Although the right to privacy is not explicitly stated in the U.S. Constitution, the Supreme Court has determined that the right does exist. In Rebecca Skloot's nonfiction book The Immortal Life of Henrietta Lacks, the Lacks family's right to privacy was violated. How important is the right to privacy? How has the right evolved over time? How has it challenged by emergent technologies? How have groups of people like African Americans, women, and immigrants fought for legislation to protect their right to privacy?
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The Bill of Rights is comprised of the first ten amendments to the Constitution. The explicit rights to speech, religion, etc., were added to the Constitution subsequent to its original passage. The U.S. Supreme Court consistently reaffirmed that the Fourth and Fourteenth Amendments, which guarantee, respectively, the right to be protected against unwarranted or unreasonable searches and seizures of property, and the right to be secure from any laws that would “deprive any person of life, liberty, or property, without due process of law . . .” do protect the right to privacy.
Rebecca Skloot’s The Immortal Life of Henrietta Lacks portrays one family’s efforts at finding the line between the legitimate right to privacy and the public’s “right” to know. The Lacks case transcended the issue of “right to know” because of the enormous medicinal benefits her surviving tissue provided to the medical world. Skloot writes about Henrietta Lacks, whose terminal case of cancer involved the removal of tissue for testing. Cells removed and processed by laboratories were subsequently disseminated widely and used in medical research. Whether this constituted an invasion of her and her family’s right to privacy was seriously debated.
An element of the issue involves the intrinsically dehumanizing nature of some medical research. As Skloot quoted one researcher as noting,
“Scientists don’t like to think of [Lacks’] cells as being little bits of Henrietta because it’s much easier to do science when you dissociate your materials from the people they come from . . .”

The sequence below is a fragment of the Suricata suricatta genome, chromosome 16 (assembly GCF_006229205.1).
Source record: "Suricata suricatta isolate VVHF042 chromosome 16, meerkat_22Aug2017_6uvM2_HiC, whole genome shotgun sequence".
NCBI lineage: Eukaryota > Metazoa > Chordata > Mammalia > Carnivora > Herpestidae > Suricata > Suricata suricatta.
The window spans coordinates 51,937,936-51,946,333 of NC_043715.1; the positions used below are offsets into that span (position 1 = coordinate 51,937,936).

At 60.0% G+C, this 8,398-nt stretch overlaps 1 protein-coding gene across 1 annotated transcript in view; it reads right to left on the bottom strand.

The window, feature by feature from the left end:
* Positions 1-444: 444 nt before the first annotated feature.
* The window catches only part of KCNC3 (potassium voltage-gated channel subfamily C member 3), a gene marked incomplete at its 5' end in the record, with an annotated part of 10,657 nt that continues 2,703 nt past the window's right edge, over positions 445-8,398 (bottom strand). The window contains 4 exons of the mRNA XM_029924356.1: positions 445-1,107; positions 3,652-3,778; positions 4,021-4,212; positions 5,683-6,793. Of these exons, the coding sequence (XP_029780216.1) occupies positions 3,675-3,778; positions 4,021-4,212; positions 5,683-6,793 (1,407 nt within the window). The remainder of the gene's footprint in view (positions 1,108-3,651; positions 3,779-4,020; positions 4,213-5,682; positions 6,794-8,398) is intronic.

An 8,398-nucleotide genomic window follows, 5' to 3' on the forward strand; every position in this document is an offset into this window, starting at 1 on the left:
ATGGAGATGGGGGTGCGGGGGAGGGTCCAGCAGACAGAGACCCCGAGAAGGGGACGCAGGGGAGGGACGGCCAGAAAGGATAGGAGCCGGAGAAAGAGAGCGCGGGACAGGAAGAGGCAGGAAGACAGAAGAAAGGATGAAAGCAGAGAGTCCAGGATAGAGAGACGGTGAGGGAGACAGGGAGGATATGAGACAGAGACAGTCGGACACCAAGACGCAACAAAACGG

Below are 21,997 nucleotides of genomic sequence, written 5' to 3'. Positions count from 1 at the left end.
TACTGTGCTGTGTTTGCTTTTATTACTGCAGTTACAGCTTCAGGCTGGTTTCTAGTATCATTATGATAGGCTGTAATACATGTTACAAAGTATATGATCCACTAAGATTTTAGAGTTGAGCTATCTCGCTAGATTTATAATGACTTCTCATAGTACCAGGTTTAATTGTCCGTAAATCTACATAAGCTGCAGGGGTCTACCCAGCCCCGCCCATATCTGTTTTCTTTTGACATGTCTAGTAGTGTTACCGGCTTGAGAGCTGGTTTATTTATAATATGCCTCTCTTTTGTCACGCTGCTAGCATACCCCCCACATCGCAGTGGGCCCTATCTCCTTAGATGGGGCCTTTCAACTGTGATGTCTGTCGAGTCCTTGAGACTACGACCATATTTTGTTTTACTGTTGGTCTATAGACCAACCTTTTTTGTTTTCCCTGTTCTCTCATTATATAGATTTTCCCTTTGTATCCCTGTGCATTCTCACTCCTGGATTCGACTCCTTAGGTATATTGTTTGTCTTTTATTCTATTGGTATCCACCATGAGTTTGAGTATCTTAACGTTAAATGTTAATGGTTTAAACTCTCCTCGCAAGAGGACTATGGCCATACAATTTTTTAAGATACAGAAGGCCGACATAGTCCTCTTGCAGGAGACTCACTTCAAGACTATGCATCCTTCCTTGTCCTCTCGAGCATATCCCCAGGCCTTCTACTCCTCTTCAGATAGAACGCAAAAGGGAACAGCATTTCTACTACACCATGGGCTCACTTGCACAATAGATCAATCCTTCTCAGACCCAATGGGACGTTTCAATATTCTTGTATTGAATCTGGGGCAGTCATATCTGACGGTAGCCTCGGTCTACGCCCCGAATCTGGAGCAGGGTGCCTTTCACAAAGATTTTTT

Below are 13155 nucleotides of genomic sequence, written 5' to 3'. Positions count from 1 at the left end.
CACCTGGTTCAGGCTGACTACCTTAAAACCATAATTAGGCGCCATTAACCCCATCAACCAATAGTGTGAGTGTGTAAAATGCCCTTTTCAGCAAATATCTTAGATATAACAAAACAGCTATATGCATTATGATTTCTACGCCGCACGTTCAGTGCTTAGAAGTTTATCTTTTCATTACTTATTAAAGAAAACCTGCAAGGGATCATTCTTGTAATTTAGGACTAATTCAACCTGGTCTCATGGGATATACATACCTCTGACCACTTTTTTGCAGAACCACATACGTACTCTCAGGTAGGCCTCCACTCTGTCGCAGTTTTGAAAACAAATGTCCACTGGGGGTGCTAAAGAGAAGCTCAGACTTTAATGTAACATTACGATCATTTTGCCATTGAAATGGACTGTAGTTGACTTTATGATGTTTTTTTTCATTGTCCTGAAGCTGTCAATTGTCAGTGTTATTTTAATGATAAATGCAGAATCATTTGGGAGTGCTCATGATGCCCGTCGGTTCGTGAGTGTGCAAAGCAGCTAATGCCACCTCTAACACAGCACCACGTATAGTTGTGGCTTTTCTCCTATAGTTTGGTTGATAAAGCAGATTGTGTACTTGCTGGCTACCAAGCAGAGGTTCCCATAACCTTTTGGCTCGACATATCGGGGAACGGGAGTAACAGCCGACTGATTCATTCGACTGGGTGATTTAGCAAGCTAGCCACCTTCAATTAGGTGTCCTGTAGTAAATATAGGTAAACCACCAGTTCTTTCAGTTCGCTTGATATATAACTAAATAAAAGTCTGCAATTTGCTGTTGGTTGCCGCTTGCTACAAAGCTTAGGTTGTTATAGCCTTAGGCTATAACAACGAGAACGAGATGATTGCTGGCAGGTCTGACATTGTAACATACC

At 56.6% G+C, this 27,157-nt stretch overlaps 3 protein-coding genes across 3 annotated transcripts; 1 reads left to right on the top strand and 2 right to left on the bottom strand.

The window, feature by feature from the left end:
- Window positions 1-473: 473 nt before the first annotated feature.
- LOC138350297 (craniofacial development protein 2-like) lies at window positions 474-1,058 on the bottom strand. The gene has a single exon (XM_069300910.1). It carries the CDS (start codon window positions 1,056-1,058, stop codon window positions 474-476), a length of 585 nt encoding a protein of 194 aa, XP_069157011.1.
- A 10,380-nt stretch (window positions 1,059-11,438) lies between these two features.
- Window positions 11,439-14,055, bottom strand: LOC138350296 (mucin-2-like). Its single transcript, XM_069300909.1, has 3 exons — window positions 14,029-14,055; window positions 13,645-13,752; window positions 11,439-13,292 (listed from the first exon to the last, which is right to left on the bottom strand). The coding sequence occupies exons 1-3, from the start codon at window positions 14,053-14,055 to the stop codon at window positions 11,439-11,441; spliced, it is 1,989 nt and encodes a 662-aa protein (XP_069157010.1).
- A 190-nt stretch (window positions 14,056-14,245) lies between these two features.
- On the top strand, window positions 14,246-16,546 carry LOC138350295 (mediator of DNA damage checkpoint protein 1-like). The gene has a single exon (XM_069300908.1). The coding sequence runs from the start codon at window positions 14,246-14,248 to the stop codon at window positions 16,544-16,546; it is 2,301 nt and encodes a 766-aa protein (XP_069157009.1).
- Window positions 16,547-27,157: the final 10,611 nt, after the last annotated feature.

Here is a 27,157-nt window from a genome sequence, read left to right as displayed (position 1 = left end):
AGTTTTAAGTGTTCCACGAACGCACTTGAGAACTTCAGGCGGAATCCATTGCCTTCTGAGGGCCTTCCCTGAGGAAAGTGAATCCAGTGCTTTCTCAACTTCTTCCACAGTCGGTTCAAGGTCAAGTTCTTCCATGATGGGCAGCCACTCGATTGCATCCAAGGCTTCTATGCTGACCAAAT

The issue of privacy in the context of medical research and the unauthorized exploitation of patient tissue samples is a theme running throughout the book. About Victor McKusick, a geneticist working with cells from the Lacks family tissue, Skloot writes:
“McKusick’s research on the Lacks family coincided with the beginning of a new era of genetic research . . . With the ability to identify genes from a blood sample or even a single cell, the risk of a blood draw was no longer just a minor infection or the pain of a needle stick – it was that someone could uncover your genetic information. It was about violation of privacy.”
The right to privacy has been fought less on racial or gender grounds than on political grounds. Advocates of both the left and the right in the United States have decried government invasions of the public’s privacy. Today, many Americans are concerned about revelations that the National Security Agency conducts surveillance of cell phone and internet communications. Advances in surveillance technology, including the use of unmanned “drones” to gather information, including photographic and electronic information, on potential terrorist suspects have created perhaps the greatest threat to Americans’ right to privacy.
The right to privacy is among the most important rights enjoyed by Americans. It is a right, as with free speech, that is at the very core of this country’s democratic values and traditions. Without that right, America as we know it ceases to exist. That said, the complicated legal and moral issues surrounding the story of Henrietta Lacks exist on a separate plane from those involving the pursuit of threats to national security. There could be, however, a thinner line between the two than some might recognize.
Is it to much to ask for you to use smaller words to help my child understand this better. There is alot of big words in this.
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